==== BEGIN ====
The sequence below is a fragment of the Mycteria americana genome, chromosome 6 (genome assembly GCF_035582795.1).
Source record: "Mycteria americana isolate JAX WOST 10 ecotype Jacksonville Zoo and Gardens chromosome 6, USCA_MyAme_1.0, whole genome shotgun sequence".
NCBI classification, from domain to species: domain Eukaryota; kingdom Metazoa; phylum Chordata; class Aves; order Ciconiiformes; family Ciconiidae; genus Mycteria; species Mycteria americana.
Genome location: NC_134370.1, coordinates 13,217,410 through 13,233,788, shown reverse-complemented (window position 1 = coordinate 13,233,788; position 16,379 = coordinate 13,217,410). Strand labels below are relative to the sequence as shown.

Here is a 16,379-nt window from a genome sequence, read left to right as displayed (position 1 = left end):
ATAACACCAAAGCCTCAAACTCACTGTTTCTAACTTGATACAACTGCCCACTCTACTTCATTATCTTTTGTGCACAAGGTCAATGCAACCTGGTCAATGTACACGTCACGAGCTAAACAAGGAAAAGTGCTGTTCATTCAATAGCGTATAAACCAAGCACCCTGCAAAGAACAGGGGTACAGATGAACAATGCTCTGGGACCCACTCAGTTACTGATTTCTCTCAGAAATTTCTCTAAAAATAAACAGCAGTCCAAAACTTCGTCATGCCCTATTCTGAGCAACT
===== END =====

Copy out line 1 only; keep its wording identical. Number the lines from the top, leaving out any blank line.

The sequence below is a fragment of the Mycteria americana genome, chromosome 6 (genome assembly GCF_035582795.1).